Nothing summons a sense of home quite like the scent of something familiar and delicious cooking on the stove. For those seeking some respite for both body and soul, we’re gathering our favorite Caribbean comfort food recipes. This week, we head to Jamaica for some traditional spicy stews and soups.
Jerk Chicken and Plantain Kebabs
This delectable recipe for jerk chicken and plantain kebabs comes from Guest Chef Mesha Welsh, who was a culinary student at the time of its concoction. We shared the recipe image on social media and it quickly went viral. Now you too can try it at home and tell us what you think. With chicken made with jerk seasoning, ripe plantains, roasted corn, peppers, onions and spices, we think it’ll be a sensory overload!
- 4 boneless chicken breasts
- 1 ripe plantain cut into 1″ slices (replace with a sweet potato if preferred)
- 1 ear of corn cut into 1″ slices and halved
- 1 red bell pepper cut into 1″ slices
- 1 green bell pepper cut into 1″ slices
- 1 white onion cut into 1″ slices
- Juice of 1 lemon
- 2 tbs olive oil
- 1 tsp salt
- 2 tbs powdered jerk seasoning
- 1 tsp smoked paprika
- 2 tbs garlic powder
- Soak bamboo skewers for 30 minutes to an hour to avoid splintering
- Cut chicken into 2″ chunks and rinse with vinegar and lemon juice
- Add olive oil, powdered jerk seasoning, paprika, garlic powder, and lime juice. Mix together and place in a container or plastic bag then place in the fridge to marinate for about an hour. Add salt after removing from the fridge and combine it.
- In an alternating pattern, onto the skewer slide red pepper, chicken, onion, green pepper, chicken, plantain (on the long side), onion, red pepper, chicken, corn (work gently through the soft spot between kernels and cob). Leave about 2 inches at the top and bottom of the skewer.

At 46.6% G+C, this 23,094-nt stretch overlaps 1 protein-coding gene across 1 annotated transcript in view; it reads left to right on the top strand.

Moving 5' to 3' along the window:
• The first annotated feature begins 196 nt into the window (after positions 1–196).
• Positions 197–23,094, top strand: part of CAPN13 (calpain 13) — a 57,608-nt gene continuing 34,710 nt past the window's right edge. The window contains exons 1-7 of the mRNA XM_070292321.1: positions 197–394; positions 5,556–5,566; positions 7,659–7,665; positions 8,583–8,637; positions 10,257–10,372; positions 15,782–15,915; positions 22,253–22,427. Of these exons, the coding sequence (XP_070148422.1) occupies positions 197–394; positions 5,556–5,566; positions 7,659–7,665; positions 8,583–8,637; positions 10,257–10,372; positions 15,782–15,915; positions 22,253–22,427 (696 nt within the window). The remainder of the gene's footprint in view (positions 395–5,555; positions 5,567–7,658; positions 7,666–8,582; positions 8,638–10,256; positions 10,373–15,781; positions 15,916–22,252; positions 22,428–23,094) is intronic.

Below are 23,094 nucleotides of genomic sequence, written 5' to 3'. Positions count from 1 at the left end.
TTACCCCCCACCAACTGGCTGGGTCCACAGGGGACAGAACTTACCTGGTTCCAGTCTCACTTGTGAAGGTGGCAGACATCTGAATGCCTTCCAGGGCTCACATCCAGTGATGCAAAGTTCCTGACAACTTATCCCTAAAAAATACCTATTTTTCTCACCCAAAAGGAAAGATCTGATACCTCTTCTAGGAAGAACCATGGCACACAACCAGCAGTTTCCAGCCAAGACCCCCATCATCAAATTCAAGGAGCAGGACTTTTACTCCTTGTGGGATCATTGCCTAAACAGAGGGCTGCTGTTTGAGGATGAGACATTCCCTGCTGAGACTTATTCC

- Repeat for additional skewers.
- Squeeze additional lemon juice over the entire kebab to add flavor to corn, plantains, and peppers. Sprinkle black pepper and additional jerk seasoning if desired.
- Grill for 5 to 7 minutes on each side or until plantains is cooked through.
- To serve, garnish with bits of chopped parsley and scallions. Enjoy!
Adapted from Mesha’s Corner (By Mesha Welsh)
Jamaican Pepper Pot Soup
Jamaican Pepper Pot soup is a blend of callaloo (similar to spinach), with okra, ground provisions and optionally, meat stewed in. In this particular recipe, coconut milk is incorporated, which gives the soup a creamier texture. You can choose to make it without coconut milk as well.
- 1lb salted beef
- 1lb pigs tail
- 12 cups of water
- 1lb callaloo or spinach
- 12 okra pods, chopped
- 1 scotch bonnet pepper, chopped (remove the seeds)
- 1 clove of garlic, chopped
- 1 onion, chopped
- 1/2 lb yellow yam, cubed (store in water or squeeze lime over it to keep from turning brown)
- 1/2 lb malanga or coco, cubed (store in water or squeeze lime over it to keep from turning brown)
- 3 stalks of scallion
- 3 sprigs of thyme
- 1 can of coconut milk
- Salt to taste
- Flour, salt, and water for spinners
- Chop the pig’s tail and salt beef into bite-sized cubes. Place the meat in a large bowl of water and allow it to soak in the fridge overnight. Drain the water from the meat.
- Boil 12 cups of water in a large pot then add the meat. Reduce heat and simmer for two hours.
- Boil water in a separate pot, add thoroughly washed callaloo, and simmer for 15 minutes.
- Strain callaloo and blend into a puree. Set aside.
- After 2 hours, add the okra, scotch bonnet pepper, garlic, onion, yellow yam, and coco to the boiling meat.
- Mix flour and a pinch of salt with water until it has the consistency of dough. Pinch off a small amount of the dough, about the size of half a ping pong ball, and roll it in your hands until tapered to make a “spinner”. Repeat until you run out of dough and add spinners to the pot. Continue to simmer for 45 more minutes.
- Cut and crush the scallions and add to the pot along with thyme, coconut milk, and callaloo puree. Continue to simmer for 15 more minutes, or longer if the soup needs to thicken.